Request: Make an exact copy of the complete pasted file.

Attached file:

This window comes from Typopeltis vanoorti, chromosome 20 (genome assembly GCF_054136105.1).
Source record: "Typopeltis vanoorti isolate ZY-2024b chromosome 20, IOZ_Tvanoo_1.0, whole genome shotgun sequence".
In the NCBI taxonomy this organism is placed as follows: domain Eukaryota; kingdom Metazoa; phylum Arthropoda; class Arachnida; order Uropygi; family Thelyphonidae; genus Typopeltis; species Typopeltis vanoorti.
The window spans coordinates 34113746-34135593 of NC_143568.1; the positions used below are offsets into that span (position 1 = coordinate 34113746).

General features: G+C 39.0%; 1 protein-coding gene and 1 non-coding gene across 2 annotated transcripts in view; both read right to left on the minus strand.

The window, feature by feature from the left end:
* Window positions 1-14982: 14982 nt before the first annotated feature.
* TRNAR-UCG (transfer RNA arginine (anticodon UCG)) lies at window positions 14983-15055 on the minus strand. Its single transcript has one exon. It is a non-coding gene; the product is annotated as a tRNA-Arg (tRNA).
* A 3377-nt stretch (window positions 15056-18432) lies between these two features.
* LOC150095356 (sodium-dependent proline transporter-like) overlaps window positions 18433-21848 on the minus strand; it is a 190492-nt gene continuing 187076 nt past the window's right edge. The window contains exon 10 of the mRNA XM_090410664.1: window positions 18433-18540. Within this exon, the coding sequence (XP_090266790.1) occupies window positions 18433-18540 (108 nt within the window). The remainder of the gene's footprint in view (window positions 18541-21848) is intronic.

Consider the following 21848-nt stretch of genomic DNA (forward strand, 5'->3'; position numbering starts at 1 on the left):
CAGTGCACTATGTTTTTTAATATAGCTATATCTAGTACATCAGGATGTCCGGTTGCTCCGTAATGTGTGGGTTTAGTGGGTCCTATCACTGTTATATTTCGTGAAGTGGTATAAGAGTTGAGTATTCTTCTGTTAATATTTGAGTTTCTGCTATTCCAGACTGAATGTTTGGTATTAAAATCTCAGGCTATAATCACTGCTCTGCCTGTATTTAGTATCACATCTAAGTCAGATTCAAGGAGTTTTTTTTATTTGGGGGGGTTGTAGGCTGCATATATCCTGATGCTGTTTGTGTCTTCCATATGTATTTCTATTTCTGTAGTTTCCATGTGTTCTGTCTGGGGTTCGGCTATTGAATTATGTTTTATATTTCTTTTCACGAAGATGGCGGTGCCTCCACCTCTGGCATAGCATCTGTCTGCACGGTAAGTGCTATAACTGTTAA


This window comes from Typopeltis vanoorti, chromosome 20 (genome assembly GCF_054136105.1).
Source record: "Typopeltis vanoorti isolate ZY-2024b chromosome 20, IOZ_Tvanoo_1.0, whole genome shotgun sequence".
In the NCBI taxonomy this organism is placed as follows: domain Eukaryota; kingdom Metazoa; phylum Arthropoda; class Arachnida; order Uropygi; family Thelyphonidae; genus Typopeltis; species Typopeltis vanoorti.
The window spans coordinates 34113746-34135593 of NC_143568.1; the positions used below are offsets into that span (position 1 = coordinate 34113746).

General features: G+C 39.0%; 1 protein-coding gene and 1 non-coding gene across 2 annotated transcripts in view; both read right to left on the minus strand.

The window, feature by feature from the left end:
* Window positions 1-14982: 14982 nt before the first annotated feature.
* TRNAR-UCG (transfer RNA arginine (anticodon UCG)) lies at window positions 14983-15055 on the minus strand. Its single transcript has one exon. It is a non-coding gene; the product is annotated as a tRNA-Arg (tRNA).
* A 3377-nt stretch (window positions 15056-18432) lies between these two features.
* LOC150095356 (sodium-dependent proline transporter-like) overlaps window positions 18433-21848 on the minus strand; it is a 190492-nt gene continuing 187076 nt past the window's right edge. The window contains exon 10 of the mRNA XM_090410664.1: window positions 18433-18540. Within this exon, the coding sequence (XP_090266790.1) occupies window positions 18433-18540 (108 nt within the window). The remainder of the gene's footprint in view (window positions 18541-21848) is intronic.

Consider the following 21848-nt stretch of genomic DNA (forward strand, 5'->3'; position numbering starts at 1 on the left):
CAGTGCACTATGTTTTTTAATATAGCTATATCTAGTACATCAGGATGTCCGGTTGCTCCGTAATGTGTGGGTTTAGTGGGTCCTATCACTGTTATATTTCGTGAAGTGGTATAAGAGTTGAGTATTCTTCTGTTAATATTTGAGTTTCTGCTATTCCAGACTGAATGTTTGGTATTAAAATCTCAGGCTATAATCACTGCTCTGCCTGTATTTAGTATCACATCTAAGTCAGATTCAAGGAGTTTTTTTTATTTGGGGGGGTTGTAGGCTGCATATATCCTGATGCTGTTTGTGTCTTCCATATGTATTTCTATTTCTGTAGTTTCCATGTGTTCTGTCTGGGGTTCGGCTATTGAATTATGTTTTATATTTCTTTTCACGAAGATGGCGGTGCCTCCACCTCTGGCATAGCATCTGTCTGCACGGTAAGTGCTATAACTGTTAA